Rebellion continues with victory for Irish forces in Wexford. At Three Rocks, just outside Wexford town, 70 English militia are killed in a carefully planned ambush by Irish forces. In response to this and other action, English troops abandon Wexford town. At this stage, almost all of Wexford is in the hands of Irish forces.
A letter written at this time to a Mr. Addington by Dr. Butson, Dean of Waterford, describes in some detail the travails of the Loyalist population.
Waterford, 31 May.
”Nothing can exceed the melancholy aspect of this place. The insurgents in our neighbouring county of Wexford are so numerous as to have taken possession of and destroyed the town of Enniscorthy not a house remaining; men, women, and children murdered and burnt, particularly the clergy. A gentleman has informed me that he saw the bodies of Mr. Hayden, a clergyman past eighty years of age, and of Mr. Nun, a very respectable rector, lying unburied in the street, the day after their entrance, with 400 more dead bodies. Some detachments sent from hence have been defeated: from one under the command of General Faucett, 1 they took two fieldpieces. The rebels amount to 15 or 16,000; march in a disciplined manner, have a squadron of cavalry, and fire their cannon with precision. These circumstances I give on the authority of officers who have been beaten back. Every tide brings us in boats full of wounded and fugitives. Yesterday the rebels were in possession of Wexford; thus a port is open to the French, but it is a very bad harbour. At New Ross, ten miles from hence, about 1000 troops and some artillery are got together: the insurgents are around Wexford, about twenty-eight miles from thence. As yet, from the spirit of the principal inhabitants and clergy uniting to guard it, this city has not risen.”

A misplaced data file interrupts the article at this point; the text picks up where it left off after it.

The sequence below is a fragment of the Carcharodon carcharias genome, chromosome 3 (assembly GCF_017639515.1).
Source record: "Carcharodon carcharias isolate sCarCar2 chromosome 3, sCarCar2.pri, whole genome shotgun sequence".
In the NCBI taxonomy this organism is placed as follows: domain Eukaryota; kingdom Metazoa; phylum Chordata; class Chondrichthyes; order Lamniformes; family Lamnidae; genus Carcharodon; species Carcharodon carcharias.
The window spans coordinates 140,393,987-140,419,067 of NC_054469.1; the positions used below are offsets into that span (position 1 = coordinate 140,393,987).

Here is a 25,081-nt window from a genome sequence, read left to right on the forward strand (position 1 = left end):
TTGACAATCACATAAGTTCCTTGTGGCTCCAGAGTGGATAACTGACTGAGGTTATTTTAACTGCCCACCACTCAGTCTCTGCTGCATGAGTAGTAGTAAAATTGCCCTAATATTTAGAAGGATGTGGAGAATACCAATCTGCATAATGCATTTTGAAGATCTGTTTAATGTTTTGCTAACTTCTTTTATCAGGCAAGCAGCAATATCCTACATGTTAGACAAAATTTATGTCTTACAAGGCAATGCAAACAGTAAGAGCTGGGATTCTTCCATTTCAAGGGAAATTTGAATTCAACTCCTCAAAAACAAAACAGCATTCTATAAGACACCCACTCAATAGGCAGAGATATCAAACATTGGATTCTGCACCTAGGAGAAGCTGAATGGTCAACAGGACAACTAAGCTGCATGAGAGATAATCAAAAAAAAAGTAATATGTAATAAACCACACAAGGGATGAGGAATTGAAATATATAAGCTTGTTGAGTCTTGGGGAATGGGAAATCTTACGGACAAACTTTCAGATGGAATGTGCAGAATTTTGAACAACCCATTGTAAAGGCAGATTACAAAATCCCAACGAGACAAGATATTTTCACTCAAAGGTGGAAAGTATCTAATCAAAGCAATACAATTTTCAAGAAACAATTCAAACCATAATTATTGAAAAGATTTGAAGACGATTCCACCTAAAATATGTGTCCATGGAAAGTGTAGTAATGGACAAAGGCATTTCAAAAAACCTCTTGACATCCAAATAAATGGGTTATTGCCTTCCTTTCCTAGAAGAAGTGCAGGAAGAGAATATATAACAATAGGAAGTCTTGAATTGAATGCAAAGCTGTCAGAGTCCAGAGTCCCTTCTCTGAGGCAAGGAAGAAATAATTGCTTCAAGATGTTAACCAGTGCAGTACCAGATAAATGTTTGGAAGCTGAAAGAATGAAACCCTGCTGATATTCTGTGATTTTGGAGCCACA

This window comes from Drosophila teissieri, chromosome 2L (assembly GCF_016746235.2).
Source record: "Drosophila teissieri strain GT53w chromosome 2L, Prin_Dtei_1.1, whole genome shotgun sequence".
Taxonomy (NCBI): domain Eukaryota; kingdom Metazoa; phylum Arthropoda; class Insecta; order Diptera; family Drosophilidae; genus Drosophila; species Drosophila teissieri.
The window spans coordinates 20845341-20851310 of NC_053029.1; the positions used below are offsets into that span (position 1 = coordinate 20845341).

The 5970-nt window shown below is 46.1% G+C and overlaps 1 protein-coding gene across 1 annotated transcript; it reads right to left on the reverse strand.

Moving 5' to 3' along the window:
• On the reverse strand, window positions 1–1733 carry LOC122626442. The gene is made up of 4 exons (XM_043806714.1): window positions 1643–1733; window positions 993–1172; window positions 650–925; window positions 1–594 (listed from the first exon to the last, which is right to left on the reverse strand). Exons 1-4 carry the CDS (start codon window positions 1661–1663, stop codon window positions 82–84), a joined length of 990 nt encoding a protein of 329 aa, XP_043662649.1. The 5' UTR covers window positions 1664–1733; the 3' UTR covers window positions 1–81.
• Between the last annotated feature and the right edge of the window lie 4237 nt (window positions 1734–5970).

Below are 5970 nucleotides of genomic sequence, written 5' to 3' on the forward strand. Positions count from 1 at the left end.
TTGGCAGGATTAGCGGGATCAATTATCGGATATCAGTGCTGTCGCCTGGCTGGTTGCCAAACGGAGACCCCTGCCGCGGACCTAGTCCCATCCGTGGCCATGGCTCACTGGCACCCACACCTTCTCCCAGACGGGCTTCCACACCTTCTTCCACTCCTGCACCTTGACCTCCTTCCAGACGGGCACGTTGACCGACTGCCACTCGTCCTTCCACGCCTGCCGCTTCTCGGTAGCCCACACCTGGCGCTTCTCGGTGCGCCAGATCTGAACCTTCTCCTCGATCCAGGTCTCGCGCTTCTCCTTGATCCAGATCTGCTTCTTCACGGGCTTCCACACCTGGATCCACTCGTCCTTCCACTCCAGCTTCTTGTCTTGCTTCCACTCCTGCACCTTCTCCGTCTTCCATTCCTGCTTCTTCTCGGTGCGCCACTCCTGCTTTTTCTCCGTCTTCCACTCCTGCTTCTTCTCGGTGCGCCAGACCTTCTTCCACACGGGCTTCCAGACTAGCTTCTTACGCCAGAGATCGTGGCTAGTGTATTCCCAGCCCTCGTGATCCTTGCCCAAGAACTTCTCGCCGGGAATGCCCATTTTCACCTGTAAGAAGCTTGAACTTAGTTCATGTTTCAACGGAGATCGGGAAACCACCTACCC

Source. H. F. B. Wheeler & A. M. Broadley, The War in Wexford: an account of the rebellion in the south of Ireland in 1798, told from original documents (London 1910) pp. 83-4.
Photo: Monument at the site of the battle. Erected in 1952.
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